the Badger Cull

August 29, 2013

The commencement of the trial Badger cull in 2 areas of England this week in an attempt to control the spread of Bovine Tuberculosis has prompted some very strong opinions on either side of the argument.

 

Badgers are an indigenous species in the UK but, with progressive farming techniques their habitats have been marginalised over decades and yet their numbers have increased more recently with farmers being incentivised to create conservation areas on their farms.

 

The incidence of Bovine TB is on the rise. Bovine TB can spread to people and so its continued increase is a large concern for human health. Many Vets, including Vets from our practice are involved in TB testing. Every cow undergoes a program of regular testing and if any cow in a herd is found to be positive, that cow is culled and the farmer is not permitted to move cattle on or off the farm until it is proven that all the other cows in the herd are TB free. The consequences can be far reaching as the control area can extend to involve many neighbouring farms that are also put under restriction. The economic consequences for the farmer can be catastrophic and in many cases, a TB outbreak on a farm can lead to the farmer being forced out of business.

 

Fortunately, our Practice area is less affected than some areas although we have had several small isolated TB incidents over the last few years. In areas such as Devon, some farms have suffered repeated TB outbreaks with the frequency of outbreaks increasing and the affected area becoming larger every year.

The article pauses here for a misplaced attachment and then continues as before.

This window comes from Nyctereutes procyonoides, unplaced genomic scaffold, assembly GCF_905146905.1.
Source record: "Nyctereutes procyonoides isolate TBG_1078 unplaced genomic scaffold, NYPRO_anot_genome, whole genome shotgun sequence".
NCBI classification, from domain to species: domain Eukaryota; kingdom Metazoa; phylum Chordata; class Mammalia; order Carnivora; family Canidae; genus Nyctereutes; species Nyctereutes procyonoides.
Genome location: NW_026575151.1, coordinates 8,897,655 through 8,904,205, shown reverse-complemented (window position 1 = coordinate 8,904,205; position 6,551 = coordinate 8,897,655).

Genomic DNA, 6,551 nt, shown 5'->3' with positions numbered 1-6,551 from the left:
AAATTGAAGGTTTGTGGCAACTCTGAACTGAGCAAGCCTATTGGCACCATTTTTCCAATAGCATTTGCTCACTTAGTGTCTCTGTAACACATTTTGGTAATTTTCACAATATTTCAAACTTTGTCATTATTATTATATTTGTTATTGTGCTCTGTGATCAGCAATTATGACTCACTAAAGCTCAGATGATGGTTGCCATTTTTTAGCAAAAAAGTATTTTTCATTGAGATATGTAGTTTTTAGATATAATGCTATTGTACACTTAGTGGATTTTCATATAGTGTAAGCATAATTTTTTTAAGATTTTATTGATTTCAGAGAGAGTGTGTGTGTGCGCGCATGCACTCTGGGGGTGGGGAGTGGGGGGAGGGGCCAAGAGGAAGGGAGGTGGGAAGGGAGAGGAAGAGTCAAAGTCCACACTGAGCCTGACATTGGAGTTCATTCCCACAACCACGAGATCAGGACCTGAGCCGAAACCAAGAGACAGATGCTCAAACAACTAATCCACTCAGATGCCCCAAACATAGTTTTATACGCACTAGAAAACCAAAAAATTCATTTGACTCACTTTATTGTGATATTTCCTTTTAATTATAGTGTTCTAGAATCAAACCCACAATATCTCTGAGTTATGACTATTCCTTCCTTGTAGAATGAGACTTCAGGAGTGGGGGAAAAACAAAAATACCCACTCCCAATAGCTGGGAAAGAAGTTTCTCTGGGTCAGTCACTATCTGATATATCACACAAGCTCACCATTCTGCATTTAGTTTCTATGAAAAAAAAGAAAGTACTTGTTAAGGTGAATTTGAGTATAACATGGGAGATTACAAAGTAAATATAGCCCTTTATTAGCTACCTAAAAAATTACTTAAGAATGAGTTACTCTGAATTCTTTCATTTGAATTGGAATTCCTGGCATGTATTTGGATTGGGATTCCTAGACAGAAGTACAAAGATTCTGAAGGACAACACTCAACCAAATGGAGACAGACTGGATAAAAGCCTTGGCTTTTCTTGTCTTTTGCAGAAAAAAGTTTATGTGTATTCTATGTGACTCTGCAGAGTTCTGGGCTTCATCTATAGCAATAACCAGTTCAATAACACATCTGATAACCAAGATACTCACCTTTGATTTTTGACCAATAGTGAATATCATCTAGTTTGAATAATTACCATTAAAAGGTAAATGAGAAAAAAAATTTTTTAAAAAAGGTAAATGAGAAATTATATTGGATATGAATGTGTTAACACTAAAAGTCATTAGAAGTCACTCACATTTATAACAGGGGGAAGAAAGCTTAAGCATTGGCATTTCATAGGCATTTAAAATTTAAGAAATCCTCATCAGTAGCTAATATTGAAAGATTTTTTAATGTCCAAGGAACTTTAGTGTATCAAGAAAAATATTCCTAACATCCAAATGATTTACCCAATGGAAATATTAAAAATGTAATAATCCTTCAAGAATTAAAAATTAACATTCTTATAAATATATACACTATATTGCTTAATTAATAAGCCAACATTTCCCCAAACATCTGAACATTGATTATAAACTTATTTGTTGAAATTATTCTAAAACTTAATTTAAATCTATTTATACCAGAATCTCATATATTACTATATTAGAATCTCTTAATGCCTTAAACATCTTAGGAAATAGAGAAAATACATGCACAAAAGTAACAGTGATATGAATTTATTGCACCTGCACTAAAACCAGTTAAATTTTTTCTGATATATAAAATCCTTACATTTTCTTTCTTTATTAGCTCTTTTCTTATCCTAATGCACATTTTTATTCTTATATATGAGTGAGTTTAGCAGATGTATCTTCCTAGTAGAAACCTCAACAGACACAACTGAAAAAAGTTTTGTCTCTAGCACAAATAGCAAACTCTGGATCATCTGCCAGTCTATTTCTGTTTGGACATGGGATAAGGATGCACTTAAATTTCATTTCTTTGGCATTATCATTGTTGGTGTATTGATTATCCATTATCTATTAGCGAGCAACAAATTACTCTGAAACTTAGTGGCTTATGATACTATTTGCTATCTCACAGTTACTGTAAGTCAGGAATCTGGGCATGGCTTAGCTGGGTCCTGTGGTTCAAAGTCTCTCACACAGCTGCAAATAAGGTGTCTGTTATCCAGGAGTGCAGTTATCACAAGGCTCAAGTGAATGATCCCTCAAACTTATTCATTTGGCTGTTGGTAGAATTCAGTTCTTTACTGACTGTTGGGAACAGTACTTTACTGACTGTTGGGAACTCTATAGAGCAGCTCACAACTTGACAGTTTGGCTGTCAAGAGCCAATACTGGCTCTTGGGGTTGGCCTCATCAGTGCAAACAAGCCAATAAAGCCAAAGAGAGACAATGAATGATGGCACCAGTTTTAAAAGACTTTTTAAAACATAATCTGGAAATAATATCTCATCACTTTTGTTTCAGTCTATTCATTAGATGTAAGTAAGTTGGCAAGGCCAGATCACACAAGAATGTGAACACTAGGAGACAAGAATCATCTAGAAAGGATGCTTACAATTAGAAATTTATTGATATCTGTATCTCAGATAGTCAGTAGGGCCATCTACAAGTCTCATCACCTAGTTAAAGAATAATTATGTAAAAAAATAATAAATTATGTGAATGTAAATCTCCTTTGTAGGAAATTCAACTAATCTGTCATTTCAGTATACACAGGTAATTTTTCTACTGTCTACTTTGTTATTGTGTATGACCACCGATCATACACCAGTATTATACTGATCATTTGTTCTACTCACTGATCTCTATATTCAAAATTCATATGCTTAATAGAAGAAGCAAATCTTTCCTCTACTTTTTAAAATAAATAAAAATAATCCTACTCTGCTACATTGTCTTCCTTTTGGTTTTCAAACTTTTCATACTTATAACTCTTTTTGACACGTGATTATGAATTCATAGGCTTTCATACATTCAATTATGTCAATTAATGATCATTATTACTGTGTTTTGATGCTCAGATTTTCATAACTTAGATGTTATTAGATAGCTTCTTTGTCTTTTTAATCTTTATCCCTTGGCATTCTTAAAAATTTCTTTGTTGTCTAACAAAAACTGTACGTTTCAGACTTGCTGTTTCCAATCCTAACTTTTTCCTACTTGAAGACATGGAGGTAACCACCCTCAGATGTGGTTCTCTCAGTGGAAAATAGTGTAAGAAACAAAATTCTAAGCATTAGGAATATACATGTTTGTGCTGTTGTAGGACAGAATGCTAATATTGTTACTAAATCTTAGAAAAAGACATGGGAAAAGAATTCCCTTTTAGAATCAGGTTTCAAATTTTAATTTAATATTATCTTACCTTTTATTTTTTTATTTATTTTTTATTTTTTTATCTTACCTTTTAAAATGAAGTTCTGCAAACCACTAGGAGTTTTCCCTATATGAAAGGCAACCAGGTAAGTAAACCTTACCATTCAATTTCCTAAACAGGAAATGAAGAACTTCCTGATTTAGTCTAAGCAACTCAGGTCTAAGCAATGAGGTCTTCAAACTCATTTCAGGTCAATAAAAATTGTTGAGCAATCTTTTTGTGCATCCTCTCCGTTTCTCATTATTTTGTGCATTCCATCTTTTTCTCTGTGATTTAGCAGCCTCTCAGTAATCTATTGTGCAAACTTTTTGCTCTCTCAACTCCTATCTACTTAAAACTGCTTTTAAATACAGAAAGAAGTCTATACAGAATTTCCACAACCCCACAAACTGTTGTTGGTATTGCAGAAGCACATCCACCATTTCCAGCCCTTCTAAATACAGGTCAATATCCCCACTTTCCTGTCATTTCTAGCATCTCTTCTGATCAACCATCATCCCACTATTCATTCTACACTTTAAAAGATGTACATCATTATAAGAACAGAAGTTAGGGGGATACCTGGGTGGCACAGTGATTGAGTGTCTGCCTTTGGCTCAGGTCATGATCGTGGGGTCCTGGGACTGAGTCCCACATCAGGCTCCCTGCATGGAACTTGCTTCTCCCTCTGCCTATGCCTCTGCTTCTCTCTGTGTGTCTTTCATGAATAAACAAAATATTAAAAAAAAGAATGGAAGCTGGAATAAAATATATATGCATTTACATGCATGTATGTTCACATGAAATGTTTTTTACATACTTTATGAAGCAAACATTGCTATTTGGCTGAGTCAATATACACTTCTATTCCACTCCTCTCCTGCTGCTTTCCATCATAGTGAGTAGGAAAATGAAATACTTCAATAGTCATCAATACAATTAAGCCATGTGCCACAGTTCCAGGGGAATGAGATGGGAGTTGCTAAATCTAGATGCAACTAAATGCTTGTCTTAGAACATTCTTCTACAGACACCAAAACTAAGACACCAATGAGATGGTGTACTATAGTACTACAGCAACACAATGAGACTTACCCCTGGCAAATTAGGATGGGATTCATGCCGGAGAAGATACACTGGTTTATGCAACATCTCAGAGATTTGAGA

The cost to individual farms and the cost to the country in controlling TB has spiralled and the control measures that have been used to date have been ineffective in controlling the progress of the disease. Clearly some different tack was required.

 

The science behind badger culling is hotly debated and I could write a small book and not cover all the arguments but it does seem clear that badgers do carry Bovine TB and it seems likely that badgers are a source of spread of the disease and a reservoir of infection. It is quite possible to blame modern farming for allowing TB to spread to badgers and to blame badgers for infecting farms but this is, in many respects, an unhelpful argument.

 

It seems a great pity that culling wild animals is the only way to halt the spread of Bovine TB. Farmers, and the public as the ultimate consumers of farm produce, have to be protected against the unstoppable march of Bovine TB and yet most people feel understandably uncomfortable with the prospect of large scale extermination of one of our few remaining indigenous larger mammals.

 

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